by John Hagan
October 13, 2020
It’s unfortunate that climate change became politicized because, like Covid, climate change is agnostic about politics. Also, like Covid, climate change will affect some livelihoods more than others. For Covid, it’s the “essential workers.” For climate, farmers and fishermen are good examples.
Most farmers are rural Americans. They need a lot of open space to grow our food. Lots of land without many people, is by definition, rural. It’s no secret that rural Americans lean Republican, nor that Republicans generally take a different view on climate change than Democrats.
The Climate Common series is about exploring, and understanding, this difference, because in the end solving climate change will require Republicans and Democrats, rural and urban dwellers. Everyone. The longer we stay divided the longer it will be before we solve the problem. Physics and math, not politicians, tell us time is getting short.
Understanding rural attitudes about climate change was my motivation for interviewing Jenni Tilton-Flood of the Flood Brothers Farm in Clinton, Maine—Maine’s largest dairy farm with 3,400 cows. Jenni says her blood is green and yellow because she grew up selling John Deere tractor parts for her father’s business. She married her favorite customer.
Every time I do a Climate Common interview the light shines just a bit further down into the abyss. The hole is deep. But I can see the bottom now. A common refrain is that a segment of our citizenry—say, rural Americans—feel left out, ignored, or otherwise disrespected by those in power. Setting aside for the moment whether they are being disrespected, that they feel disrespected is all it takes to create the abyss. No one likes feeling disrespected. No one, of ANY cultural group. If we want broad public support for climate action, we’re going to have to address this issue.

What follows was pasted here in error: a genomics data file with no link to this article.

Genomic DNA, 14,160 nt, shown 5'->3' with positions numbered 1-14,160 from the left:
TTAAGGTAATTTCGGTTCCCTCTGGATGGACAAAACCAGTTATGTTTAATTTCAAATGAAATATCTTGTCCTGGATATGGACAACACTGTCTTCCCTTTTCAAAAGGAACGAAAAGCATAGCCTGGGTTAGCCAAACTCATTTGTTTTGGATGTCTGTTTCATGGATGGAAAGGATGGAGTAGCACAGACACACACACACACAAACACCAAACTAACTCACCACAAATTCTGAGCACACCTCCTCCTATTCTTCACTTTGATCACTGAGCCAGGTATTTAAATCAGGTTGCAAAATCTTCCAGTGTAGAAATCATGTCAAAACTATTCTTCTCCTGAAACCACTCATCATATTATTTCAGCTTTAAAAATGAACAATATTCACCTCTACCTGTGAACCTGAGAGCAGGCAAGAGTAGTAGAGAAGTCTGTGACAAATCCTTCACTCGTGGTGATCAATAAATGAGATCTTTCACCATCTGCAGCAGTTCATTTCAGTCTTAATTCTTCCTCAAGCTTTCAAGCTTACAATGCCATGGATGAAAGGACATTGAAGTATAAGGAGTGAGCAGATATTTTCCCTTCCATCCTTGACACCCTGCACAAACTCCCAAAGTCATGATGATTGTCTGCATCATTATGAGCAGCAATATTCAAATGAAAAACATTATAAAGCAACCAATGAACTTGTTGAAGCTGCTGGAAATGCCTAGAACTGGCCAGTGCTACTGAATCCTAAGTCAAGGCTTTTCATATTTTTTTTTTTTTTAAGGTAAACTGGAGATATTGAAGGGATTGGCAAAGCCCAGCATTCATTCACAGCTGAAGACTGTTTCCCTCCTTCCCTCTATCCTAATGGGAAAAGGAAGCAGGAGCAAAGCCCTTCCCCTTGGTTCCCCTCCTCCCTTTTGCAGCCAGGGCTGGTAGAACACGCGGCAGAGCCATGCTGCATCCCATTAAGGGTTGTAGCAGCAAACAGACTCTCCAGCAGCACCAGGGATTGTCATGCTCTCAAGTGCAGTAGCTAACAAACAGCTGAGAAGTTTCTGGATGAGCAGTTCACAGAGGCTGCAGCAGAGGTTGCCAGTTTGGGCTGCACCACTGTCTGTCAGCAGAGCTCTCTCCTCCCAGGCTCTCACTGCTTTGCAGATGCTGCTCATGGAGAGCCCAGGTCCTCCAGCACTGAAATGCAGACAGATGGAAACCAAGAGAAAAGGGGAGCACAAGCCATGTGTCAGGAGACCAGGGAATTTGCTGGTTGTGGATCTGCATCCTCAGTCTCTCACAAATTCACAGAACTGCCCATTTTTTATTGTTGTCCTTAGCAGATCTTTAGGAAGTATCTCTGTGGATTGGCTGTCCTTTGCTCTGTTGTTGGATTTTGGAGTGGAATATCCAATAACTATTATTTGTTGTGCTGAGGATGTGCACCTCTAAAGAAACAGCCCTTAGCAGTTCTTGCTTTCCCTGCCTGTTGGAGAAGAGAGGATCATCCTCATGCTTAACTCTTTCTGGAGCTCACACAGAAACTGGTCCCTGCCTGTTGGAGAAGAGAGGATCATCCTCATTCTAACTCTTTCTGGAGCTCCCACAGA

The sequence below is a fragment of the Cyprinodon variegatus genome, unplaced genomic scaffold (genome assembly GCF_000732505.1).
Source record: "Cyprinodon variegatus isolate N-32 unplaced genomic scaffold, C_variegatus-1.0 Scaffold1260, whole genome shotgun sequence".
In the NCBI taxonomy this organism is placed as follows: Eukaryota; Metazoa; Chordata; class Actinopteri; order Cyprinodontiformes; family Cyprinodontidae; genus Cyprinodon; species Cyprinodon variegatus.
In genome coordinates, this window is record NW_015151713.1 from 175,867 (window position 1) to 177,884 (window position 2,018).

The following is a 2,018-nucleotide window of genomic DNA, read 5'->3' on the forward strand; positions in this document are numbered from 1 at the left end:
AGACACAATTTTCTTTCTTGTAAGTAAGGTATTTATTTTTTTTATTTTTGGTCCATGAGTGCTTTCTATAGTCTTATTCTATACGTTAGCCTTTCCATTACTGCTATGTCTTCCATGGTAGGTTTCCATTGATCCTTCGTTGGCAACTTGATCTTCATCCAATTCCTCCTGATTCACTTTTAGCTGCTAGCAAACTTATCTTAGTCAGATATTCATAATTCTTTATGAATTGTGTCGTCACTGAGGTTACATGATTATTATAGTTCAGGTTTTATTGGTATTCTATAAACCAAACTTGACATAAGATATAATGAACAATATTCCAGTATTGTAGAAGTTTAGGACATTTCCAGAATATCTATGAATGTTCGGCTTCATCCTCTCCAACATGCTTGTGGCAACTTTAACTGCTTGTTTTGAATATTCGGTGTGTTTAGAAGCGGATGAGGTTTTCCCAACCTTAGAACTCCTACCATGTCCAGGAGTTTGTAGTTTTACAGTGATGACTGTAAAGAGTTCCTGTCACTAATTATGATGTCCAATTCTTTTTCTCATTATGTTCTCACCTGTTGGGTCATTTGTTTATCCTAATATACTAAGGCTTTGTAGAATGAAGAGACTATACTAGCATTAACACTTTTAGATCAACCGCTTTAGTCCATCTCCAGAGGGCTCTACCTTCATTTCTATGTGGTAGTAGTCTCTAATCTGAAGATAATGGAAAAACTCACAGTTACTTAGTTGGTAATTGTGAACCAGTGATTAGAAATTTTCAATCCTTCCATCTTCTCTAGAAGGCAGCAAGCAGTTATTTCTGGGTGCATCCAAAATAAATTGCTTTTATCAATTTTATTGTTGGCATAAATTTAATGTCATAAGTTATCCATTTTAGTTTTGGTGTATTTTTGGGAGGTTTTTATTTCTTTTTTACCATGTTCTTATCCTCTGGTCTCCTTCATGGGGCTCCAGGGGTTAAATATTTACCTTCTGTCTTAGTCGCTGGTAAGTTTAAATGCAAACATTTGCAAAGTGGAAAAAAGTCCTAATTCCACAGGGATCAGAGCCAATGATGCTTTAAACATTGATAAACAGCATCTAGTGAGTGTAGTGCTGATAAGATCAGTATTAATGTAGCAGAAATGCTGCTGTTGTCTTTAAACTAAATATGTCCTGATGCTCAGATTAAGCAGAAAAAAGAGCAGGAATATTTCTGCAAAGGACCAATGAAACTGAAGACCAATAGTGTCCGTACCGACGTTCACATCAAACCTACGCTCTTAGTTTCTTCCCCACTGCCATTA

During my interview, Jenni told me about a recent study by researchers at Duke University comparing rural and urban attitudes about the environment. Why do rural voters often oppose environmental regulations, including climate policy? The report shows that policy differences are not a function of how much rural voters care about the environment. Nor are differences a function of scientific literacy. Instead, they derive from being dictated to by others who do not understand their culture or their values. Could it be that rural and urban Americans basically care about the same things? Think about what that would mean, if true, about how much time we have lost only because we don’t understand one another.
Some of the results in the Duke survey might surprise you. 60% of rural respondents said they feel strongly that their “place” is an important part of who they are. Only 40% of urbanites felt strongly that “place” defines who they are. When asked about the personal importance of environmental and conservation issues, there was no difference between rural and urban attitudes.
So what’s stopping us from coming together on something important to everyone, especially farmers, like climate change? Many rural respondents felt that their actions to protect the environment were ignored by urban Americans. Jenni cited the same deep caring for the soil, the land, and the water by her fellow dairy farmers. In the Duke survey, farmers felt vilified by the environmental community when instead they believe they are on the front lines of caring for the environment. In fact, 63% of rural respondents thought they did a lot or a fair amount to conserve the environment, but only 47% urban/suburban respondents thought this of rural Americans. It’s easy to imagine why farmers might feel disrespected, not understood, and not appreciated.
This abyss didn’t form overnight, and it won’t go away tomorrow. But one thing I’ve learned from the Climate Common interviews is this—we’ve all got more in common than we know. We’re going to have to find new ways to know and respect one another, and trust one another, again. Trust is the solution to the climate problem. We have a relationship problem, not a science problem.
If you’re not sure where to start, start by listening to Jenni’s interview.